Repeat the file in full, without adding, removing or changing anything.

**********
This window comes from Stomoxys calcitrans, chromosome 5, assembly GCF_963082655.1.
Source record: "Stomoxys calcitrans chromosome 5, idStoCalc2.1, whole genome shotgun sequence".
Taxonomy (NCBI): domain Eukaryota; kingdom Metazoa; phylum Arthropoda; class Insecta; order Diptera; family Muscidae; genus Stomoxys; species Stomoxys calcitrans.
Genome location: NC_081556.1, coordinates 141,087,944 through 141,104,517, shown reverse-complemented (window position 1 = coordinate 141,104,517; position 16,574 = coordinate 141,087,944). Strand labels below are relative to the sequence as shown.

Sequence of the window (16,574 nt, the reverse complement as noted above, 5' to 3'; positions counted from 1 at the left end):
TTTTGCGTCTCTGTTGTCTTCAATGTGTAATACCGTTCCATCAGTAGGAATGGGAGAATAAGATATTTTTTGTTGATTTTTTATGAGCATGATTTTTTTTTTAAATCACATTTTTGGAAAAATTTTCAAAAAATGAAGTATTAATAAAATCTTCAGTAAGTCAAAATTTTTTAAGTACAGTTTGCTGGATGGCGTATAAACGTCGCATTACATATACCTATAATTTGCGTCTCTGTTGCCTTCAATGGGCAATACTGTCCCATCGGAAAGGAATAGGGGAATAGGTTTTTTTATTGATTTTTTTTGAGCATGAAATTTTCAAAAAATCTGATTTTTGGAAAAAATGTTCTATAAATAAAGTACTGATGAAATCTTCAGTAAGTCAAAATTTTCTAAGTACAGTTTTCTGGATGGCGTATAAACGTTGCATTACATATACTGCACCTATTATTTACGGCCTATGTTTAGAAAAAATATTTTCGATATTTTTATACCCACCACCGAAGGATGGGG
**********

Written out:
This window comes from Stomoxys calcitrans, chromosome 5, assembly GCF_963082655.1.
Source record: "Stomoxys calcitrans chromosome 5, idStoCalc2.1, whole genome shotgun sequence".
Taxonomy (NCBI): domain Eukaryota; kingdom Metazoa; phylum Arthropoda; class Insecta; order Diptera; family Muscidae; genus Stomoxys; species Stomoxys calcitrans.
Genome location: NC_081556.1, coordinates 141,087,944 through 141,104,517, shown reverse-complemented (window position 1 = coordinate 141,104,517; position 16,574 = coordinate 141,087,944). Strand labels below are relative to the sequence as shown.

Sequence of the window (16,574 nt, the reverse complement as noted above, 5' to 3'; positions counted from 1 at the left end):
TTTTGCGTCTCTGTTGTCTTCAATGTGTAATACCGTTCCATCAGTAGGAATGGGAGAATAAGATATTTTTTGTTGATTTTTTATGAGCATGATTTTTTTTTTAAATCACATTTTTGGAAAAATTTTCAAAAAATGAAGTATTAATAAAATCTTCAGTAAGTCAAAATTTTTTAAGTACAGTTTGCTGGATGGCGTATAAACGTCGCATTACATATACCTATAATTTGCGTCTCTGTTGCCTTCAATGGGCAATACTGTCCCATCGGAAAGGAATAGGGGAATAGGTTTTTTTATTGATTTTTTTTGAGCATGAAATTTTCAAAAAATCTGATTTTTGGAAAAAATGTTCTATAAATAAAGTACTGATGAAATCTTCAGTAAGTCAAAATTTTCTAAGTACAGTTTTCTGGATGGCGTATAAACGTTGCATTACATATACTGCACCTATTATTTACGGCCTATGTTTAGAAAAAATATTTTCGATATTTTTATACCCACCACCGAAGGATGGGG